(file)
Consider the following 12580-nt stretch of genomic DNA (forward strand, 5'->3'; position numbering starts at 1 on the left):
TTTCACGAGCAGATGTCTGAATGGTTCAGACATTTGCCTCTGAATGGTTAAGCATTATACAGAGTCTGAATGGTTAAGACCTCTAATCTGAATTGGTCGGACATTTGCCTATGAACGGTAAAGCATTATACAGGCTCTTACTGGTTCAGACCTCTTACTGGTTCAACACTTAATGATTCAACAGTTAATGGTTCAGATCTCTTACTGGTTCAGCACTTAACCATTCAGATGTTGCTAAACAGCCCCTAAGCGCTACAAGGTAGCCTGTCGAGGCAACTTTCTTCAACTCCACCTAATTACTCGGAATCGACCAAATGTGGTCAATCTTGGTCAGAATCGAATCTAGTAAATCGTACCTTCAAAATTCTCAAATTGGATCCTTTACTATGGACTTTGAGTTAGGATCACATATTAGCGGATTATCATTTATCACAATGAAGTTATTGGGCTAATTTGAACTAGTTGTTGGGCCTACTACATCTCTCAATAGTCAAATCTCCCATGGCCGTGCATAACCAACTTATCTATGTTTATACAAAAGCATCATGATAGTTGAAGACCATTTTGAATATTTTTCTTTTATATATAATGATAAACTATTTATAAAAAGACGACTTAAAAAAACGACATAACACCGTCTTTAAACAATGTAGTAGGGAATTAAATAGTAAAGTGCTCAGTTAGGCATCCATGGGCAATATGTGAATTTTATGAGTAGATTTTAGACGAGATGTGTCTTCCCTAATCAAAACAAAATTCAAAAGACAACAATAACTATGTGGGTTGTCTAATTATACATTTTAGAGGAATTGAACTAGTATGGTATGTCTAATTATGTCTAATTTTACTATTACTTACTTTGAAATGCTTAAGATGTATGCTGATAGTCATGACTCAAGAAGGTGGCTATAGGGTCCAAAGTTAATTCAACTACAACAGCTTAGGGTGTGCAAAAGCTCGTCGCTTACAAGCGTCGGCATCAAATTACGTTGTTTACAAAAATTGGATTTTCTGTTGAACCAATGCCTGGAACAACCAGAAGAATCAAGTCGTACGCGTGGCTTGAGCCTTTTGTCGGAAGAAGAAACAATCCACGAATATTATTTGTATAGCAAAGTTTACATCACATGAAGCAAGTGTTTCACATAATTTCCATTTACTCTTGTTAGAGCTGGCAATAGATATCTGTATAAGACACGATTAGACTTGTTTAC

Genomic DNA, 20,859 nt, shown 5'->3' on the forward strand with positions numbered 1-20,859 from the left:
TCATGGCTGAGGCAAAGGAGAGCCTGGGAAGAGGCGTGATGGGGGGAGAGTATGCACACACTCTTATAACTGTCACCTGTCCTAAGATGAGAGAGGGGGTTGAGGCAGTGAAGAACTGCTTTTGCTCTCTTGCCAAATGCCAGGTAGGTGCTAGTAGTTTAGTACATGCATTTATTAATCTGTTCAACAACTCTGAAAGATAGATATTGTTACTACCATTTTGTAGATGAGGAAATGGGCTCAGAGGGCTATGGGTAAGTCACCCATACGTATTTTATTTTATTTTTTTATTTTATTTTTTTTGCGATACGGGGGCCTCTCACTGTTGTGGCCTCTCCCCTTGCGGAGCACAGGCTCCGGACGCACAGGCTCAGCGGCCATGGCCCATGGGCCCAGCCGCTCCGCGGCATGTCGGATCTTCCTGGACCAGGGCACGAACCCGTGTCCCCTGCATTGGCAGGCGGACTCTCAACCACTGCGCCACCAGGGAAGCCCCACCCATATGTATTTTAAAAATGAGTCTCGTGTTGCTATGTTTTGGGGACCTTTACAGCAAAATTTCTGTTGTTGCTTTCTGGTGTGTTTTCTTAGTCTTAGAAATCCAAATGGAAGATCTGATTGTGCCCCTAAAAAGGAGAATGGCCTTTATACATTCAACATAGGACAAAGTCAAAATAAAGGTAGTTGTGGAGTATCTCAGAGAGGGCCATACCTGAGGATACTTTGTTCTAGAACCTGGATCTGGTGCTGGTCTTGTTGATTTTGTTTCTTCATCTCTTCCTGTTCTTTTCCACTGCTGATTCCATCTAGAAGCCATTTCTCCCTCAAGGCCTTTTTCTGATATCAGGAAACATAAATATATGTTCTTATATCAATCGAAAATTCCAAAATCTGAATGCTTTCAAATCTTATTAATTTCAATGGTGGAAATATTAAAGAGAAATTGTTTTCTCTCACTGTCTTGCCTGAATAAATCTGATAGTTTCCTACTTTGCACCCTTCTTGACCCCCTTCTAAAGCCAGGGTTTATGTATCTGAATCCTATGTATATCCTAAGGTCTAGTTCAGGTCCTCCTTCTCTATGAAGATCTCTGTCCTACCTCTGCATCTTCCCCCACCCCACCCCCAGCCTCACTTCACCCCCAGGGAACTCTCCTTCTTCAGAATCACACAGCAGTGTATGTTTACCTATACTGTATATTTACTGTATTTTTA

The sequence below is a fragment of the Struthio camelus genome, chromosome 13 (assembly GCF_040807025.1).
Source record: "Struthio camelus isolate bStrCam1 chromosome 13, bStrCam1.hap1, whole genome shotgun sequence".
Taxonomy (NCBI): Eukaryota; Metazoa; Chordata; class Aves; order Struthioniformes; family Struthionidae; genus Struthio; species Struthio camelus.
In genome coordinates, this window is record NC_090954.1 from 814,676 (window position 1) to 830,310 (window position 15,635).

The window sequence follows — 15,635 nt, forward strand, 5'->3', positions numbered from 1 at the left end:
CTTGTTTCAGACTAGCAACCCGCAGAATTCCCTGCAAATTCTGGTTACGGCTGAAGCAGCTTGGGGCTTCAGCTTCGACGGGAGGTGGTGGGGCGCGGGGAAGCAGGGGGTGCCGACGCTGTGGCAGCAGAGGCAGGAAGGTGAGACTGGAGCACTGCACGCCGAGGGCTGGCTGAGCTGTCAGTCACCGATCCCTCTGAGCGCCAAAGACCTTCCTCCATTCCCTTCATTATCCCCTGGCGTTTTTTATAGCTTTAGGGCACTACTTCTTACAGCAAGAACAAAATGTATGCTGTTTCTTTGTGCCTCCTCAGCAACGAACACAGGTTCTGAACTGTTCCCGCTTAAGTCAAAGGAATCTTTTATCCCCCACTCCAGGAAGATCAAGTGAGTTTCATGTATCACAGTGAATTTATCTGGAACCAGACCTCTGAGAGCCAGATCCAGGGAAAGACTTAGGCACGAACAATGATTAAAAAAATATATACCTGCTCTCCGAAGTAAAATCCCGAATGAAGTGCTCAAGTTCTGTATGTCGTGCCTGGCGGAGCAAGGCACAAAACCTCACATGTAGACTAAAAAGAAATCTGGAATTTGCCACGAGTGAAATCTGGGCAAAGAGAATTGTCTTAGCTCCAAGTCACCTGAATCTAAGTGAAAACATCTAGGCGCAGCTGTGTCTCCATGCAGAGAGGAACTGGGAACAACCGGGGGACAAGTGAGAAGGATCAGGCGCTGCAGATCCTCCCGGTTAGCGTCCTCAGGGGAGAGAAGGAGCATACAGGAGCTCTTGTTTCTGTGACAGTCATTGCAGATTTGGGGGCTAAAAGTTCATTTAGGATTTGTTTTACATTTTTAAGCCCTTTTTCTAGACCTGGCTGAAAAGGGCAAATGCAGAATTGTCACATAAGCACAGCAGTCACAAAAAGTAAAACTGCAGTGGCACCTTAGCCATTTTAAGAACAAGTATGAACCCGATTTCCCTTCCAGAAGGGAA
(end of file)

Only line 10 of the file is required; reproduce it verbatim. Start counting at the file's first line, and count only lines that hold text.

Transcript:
CTTGTTTCAGACTAGCAACCCGCAGAATTCCCTGCAAATTCTGGTTACGGCTGAAGCAGCTTGGGGCTTCAGCTTCGACGGGAGGTGGTGGGGCGCGGGGAAGCAGGGGGTGCCGACGCTGTGGCAGCAGAGGCAGGAAGGTGAGACTGGAGCACTGCACGCCGAGGGCTGGCTGAGCTGTCAGTCACCGATCCCTCTGAGCGCCAAAGACCTTCCTCCATTCCCTTCATTATCCCCTGGCGTTTTTTATAGCTTTAGGGCACTACTTCTTACAGCAAGAACAAAATGTATGCTGTTTCTTTGTGCCTCCTCAGCAACGAACACAGGTTCTGAACTGTTCCCGCTTAAGTCAAAGGAATCTTTTATCCCCCACTCCAGGAAGATCAAGTGAGTTTCATGTATCACAGTGAATTTATCTGGAACCAGACCTCTGAGAGCCAGATCCAGGGAAAGACTTAGGCACGAACAATGATTAAAAAAATATATACCTGCTCTCCGAAGTAAAATCCCGAATGAAGTGCTCAAGTTCTGTATGTCGTGCCTGGCGGAGCAAGGCACAAAACCTCACATGTAGACTAAAAAGAAATCTGGAATTTGCCACGAGTGAAATCTGGGCAAAGAGAATTGTCTTAGCTCCAAGTCACCTGAATCTAAGTGAAAACATCTAGGCGCAGCTGTGTCTCCATGCAGAGAGGAACTGGGAACAACCGGGGGACAAGTGAGAAGGATCAGGCGCTGCAGATCCTCCCGGTTAGCGTCCTCAGGGGAGAGAAGGAGCATACAGGAGCTCTTGTTTCTGTGACAGTCATTGCAGATTTGGGGGCTAAAAGTTCATTTAGGATTTGTTTTACATTTTTAAGCCCTTTTTCTAGACCTGGCTGAAAAGGGCAAATGCAGAATTGTCACATAAGCACAGCAGTCACAAAAAGTAAAACTGCAGTGGCACCTTAGCCATTTTAAGAACAAGTATGAACCCGATTTCCCTTCCAGAAGGGAA